In this Volume I have collected, translated, and commented upon the texts on logic or bearing upon the history and development of Indian logic, preserved in Chinese sources and anterior to Dinnaga. Two of these texts, viz., the Upayahrdaya and the Tarkasastra, have been translated not into English but into Sanskrit, for the following reasons. First of all it has been proved that the more a text is translated into different languages, the more it is subject to alterations. Secondly these works are very technical, since they are concerned more with rules of dialectical debates, vivada than with epitemological theories. Although their bearing upon the first development of Indian logical theories is great, their theoretical interest is not so wide as that of some of later treatises like those of Dinnaga and Dharmakirti. Moreover, the contents of these two texts are such as to appeal very much to many of the Naiyayikas of modern India who are masters of Sanskrit, but very often possess a scanty knowledge of English. When we write on Indian subjects we must try, if possible, not to forget the large mass of the Indian pandits, whose deep learning I had very often the opportunity to admire, and from whose collaboration our studies might be largely benefited. As regards my translation I must say that it has not been my purpose to give any hypothetical restoration of our texts into Sanskrit. Even though the Chinese seems very often to adhere quite strictly to the original, we cannot state that it is literal in every passage. As a rule, the Chinese translators do not reproduce their text, verbatim, as the Tibetans do; they try to render the original in such a way that it becomes intelligible to Chinese readers. It is evident therefore that my Sanscrit text is nothing else than a retranslation into Sanskrit, which is perhaps often very near to the original, but which, in no way deviating from the extant Chinese texts, cannot claim to be a restoration. It is therefore needless for me to say that my Sanscrit does not pretend either to be elegant or perfectly idiomatic. My only purpose was to render as faithfully as possible the Chinese text and to be correct.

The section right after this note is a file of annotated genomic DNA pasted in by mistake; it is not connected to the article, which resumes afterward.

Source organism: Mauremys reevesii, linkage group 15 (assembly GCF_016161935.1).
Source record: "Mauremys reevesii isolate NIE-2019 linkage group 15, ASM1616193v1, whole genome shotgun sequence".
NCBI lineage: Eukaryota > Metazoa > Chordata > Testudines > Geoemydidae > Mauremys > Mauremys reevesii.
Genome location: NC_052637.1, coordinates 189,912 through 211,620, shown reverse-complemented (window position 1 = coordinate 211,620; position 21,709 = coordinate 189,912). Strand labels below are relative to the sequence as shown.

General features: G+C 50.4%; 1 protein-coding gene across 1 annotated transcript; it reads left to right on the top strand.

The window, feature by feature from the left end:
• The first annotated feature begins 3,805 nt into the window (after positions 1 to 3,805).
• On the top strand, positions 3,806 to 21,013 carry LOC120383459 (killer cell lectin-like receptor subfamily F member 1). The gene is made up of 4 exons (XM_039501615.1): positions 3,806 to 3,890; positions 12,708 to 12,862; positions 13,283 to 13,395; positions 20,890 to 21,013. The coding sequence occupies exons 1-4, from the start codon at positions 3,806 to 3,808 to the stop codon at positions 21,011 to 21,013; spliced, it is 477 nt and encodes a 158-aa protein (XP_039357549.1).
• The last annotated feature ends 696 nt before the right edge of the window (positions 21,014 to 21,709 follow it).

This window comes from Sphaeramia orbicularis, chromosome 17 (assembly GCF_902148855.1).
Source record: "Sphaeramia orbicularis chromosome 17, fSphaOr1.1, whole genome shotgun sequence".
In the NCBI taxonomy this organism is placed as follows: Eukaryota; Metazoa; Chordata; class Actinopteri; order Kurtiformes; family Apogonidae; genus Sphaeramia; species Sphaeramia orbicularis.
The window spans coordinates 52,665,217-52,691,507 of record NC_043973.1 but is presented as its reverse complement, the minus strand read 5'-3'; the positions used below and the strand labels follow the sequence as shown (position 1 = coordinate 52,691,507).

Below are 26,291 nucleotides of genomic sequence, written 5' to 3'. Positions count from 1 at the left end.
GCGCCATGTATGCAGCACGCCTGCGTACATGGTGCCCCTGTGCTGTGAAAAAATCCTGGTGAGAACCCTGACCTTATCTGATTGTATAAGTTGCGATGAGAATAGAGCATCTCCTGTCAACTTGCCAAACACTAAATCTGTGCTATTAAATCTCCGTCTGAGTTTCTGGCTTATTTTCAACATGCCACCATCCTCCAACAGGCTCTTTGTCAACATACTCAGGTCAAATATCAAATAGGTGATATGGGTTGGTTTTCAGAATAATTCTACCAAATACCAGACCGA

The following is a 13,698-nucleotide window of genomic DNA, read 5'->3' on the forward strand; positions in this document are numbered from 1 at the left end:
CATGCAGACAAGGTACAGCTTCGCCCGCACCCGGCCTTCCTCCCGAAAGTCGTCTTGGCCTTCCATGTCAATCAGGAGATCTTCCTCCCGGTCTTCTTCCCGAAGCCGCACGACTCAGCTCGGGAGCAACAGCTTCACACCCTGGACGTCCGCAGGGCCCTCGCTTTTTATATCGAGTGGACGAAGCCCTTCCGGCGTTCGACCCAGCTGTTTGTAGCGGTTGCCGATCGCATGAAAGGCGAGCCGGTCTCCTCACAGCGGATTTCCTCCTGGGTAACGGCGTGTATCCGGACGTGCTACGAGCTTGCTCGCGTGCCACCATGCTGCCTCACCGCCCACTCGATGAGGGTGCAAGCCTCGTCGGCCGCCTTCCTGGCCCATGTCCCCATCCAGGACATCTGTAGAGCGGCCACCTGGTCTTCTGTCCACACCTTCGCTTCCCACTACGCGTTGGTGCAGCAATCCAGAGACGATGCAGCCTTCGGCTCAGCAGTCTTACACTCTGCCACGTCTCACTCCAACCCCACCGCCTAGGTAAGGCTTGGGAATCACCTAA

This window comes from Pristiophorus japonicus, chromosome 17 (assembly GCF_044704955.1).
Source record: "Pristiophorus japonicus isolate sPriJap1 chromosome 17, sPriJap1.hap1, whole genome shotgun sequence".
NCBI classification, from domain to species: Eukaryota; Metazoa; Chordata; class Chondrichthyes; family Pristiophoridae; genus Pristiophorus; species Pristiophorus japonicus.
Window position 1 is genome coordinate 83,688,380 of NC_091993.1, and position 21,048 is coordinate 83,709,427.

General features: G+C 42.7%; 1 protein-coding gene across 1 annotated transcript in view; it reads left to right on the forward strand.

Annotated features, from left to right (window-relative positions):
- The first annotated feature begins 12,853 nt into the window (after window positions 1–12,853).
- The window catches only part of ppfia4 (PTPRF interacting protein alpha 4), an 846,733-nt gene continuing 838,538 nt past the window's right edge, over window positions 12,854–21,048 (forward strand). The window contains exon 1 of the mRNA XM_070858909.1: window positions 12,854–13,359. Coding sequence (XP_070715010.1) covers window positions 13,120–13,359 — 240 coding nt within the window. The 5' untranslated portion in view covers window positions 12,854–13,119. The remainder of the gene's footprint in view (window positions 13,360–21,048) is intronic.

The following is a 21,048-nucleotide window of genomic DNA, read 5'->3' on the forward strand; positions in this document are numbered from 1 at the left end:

The greatest difficulty has been found in identifying the various logical terms that occur in our treatises; but a careful comparison with the extant Sanscrit sources and the Tibetan translation of some analogous passages, as in the case of the Jati-section of the Tarkasastra, has helped me very much in finding with certainty the original Sanscrit form that was the basis of the Chinese. Since these logical terms represent some of the greatest difficulties that one meets in the Buddhist philosophical texts preserved in Chinese, they have been collected and arranged in the Index I. Considering that they may be of a wider interest, inascuch as they are not concerned with mire logic, but also other two texts, viz., the Vigrahavyavartani and the Satasastra have been translated into English.
If the Vigrahavyavartani has a great bearing upon the history of Indian logic, since it embodies the criticism of Nagarjuna relating to the theory of the Pramanas, the Satasastra, though it cannot be considered as a logical work, contains some references to the Nyayasutras, the importance of which is self-evident. Therefore, I have thought it to be useful to add here the complete translation of this work, which, though already translated by me in an Italian review, has been accessible only to a few scholars. Its importance cannot be sufficiently emphasized it is useless to say that these treatises also have been translated as literally as possible, so that the scholars who are interested with this same department of research, but do not know Chinese, may have an exact idea of the original. In defect of the Sanscrit which is lost, the Chinese is the only text at our disposal.
The "Notes" were composed when the four texts had already been printed : so, they embody also the corrections and emendations to them. They should therefore be always consulted while reading the texts.
I must apologize for my English, but I hope that it will not be forgotten that this is not my own language, while owing to my continuous travelling it has been impossible for me to request some of my English friends to undergo the painstaking task of reading my writings.
Before concluding these introductory remarks I must express my gratitude to my friend Vidhusekhara Sastri, Principal of Visvabharati, whose advice was often required and to whom I am indebted for many valuable and to whom I am indebted for many valuable suggestions; to the Pandit Herambhanatha Tarkatirtha, with whom I discussed some points of the Upayahrdaya and the Tarkasastra : to Doctor Benoytosh Bhattacharya, Director of the Gaekwad Oriental Series, and Baroda Oriental Institute, who undertook the publication of this volume in the Series that he directs with the acknowledged competence and who made all possible arrangements for its printing. Nor can I forget the greatest care shown b the Baptist Mission Press, the only one in India which can undertake this job.
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